Feb 08

Ali Wentworth: “Head Case”‘s Memoir

Yesterday was the release of Ali inWonderland: And Other Tall Tales by Ali Wentworth. Described on Amazon as an “addictively funny and warm memoir,” it’s said to be largely about the effects on the author of growing up privileged. Kirkus Reviews calls it, in fact, a “satirical dissection of class and privilege.”

From The Washington Post: “She rebelled — by becoming an actress, with stints on ‘In Living Color’ and as Jerry Seinfeld’s girlfriend on the ‘Soup Nazi’ episode. Her book recounts bumps along the way — we’ll call them rich-girl problems — solved by therapy and stays at the Four Seasons.”

In addition to the TV shows mentioned above, you might know Ali Wentworth from regular “Fridays Live” stints on Oprah’s former talk show or as the wife of George Stephanopoulos, TV journalist.

Then again, some of you lovers of therapy spoofs may have seen her in Head Case, a Starz show that ran from 2007-2009 and starred Wentworth, who made good use of her improv skills in her role as Dr. Elizabeth Goode, “…a self-absorbed, $450-an-hour therapist whose own issues run far deeper than those of the narcissistic celebs she treats in Beverly Hills” (Gary Strauss, USA Today).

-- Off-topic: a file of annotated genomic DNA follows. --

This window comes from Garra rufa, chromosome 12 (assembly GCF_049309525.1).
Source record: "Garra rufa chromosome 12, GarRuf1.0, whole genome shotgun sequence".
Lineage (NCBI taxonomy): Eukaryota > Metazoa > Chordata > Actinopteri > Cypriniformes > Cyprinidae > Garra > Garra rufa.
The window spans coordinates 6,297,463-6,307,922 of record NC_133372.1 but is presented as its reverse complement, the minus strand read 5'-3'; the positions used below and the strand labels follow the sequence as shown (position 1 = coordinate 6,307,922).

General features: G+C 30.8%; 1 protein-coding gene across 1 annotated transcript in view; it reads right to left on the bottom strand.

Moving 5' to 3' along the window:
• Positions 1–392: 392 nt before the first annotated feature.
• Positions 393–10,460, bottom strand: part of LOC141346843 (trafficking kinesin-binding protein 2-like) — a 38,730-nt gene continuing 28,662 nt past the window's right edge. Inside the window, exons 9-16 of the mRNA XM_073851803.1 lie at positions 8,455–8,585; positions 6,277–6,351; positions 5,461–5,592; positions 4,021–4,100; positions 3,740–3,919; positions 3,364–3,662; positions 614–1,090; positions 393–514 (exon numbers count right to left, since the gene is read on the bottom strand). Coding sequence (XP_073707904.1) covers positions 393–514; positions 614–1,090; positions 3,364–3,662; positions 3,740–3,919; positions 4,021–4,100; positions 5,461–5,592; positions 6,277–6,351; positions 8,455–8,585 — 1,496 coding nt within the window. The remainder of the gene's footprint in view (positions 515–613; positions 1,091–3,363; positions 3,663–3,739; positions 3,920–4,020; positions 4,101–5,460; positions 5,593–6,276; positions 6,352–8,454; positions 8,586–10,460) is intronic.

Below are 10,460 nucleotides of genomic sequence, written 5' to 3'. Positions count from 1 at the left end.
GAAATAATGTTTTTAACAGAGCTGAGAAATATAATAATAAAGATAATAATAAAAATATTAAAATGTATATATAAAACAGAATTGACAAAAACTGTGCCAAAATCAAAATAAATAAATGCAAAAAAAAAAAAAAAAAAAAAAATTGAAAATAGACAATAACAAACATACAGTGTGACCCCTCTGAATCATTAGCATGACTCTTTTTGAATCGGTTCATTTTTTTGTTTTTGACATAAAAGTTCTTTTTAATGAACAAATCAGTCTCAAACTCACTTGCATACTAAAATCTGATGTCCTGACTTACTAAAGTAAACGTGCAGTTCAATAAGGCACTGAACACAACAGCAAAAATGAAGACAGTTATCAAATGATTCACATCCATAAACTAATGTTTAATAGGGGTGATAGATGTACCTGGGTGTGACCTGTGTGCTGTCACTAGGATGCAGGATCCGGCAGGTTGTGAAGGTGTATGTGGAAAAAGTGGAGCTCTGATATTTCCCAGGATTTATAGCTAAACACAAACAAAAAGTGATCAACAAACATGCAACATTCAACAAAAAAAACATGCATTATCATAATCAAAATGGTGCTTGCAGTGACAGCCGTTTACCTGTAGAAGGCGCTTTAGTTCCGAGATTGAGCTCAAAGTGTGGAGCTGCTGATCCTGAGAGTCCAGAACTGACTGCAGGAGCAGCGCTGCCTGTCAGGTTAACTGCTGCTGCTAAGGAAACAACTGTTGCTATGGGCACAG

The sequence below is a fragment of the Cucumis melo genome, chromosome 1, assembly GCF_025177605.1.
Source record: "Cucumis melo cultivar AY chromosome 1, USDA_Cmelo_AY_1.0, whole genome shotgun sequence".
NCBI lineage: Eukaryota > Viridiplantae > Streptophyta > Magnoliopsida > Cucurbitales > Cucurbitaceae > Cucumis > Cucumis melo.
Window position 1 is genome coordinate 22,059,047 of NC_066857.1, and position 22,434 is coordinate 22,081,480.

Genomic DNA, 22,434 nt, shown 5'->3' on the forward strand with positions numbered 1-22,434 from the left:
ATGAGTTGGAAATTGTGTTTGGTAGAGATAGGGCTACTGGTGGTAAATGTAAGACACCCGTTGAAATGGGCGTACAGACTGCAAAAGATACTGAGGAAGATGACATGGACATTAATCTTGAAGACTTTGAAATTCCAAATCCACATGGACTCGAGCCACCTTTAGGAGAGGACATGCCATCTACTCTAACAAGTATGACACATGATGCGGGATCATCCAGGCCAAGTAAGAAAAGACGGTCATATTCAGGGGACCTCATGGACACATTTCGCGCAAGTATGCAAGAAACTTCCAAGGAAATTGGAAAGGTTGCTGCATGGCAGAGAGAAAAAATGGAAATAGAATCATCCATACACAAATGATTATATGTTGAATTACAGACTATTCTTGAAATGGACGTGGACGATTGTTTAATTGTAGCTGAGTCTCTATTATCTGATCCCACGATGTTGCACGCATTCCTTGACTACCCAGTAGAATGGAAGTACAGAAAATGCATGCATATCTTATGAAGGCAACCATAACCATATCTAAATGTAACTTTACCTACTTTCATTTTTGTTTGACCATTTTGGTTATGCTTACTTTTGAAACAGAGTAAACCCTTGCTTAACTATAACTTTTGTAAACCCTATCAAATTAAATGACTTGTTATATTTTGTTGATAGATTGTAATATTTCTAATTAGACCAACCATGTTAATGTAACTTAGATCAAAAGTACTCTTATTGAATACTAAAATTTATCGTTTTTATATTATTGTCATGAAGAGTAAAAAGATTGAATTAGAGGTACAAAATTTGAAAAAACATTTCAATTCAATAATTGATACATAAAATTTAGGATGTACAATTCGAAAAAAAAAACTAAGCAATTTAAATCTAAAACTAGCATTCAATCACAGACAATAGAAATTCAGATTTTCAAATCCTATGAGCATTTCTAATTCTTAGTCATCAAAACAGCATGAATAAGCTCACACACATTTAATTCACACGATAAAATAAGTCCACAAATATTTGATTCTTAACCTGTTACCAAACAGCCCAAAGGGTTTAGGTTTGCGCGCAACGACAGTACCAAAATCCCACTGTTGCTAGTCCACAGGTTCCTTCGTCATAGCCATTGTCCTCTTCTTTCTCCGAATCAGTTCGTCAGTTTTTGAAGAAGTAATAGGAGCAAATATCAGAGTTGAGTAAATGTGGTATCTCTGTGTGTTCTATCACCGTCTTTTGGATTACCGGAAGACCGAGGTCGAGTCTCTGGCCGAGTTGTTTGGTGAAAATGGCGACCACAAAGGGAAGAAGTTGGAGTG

Wentworth’s own previous experiences in therapy gave her plenty of material for this role. According to USA Today, “Shortly after college, Wentworth says she thought she had reached a breakthrough moment with one therapist. Poised for intelligent insight, Wentworth instead was asked where she had bought her shoes. A second therapist — jettisoned after one session — told her she would probably have recurring sexual dreams about her. A third suggested she purchase a stuffed animal so Wentworth would have it to talk to about relationships.”

As described by The New York Times, Ali Wentworth plays Dr. Goode as “…a therapist who possesses neither sympathy nor understanding, insisting instead on bamboozling her patients into believing that they have issues they actually don’t.”

Goode’s patients are actual celebrities who play themselves. In the following brief clip, Jerry Seinfeld experiences a session in a dental office. He wonders what his wife is revealing in her own sessions with Dr. Goode: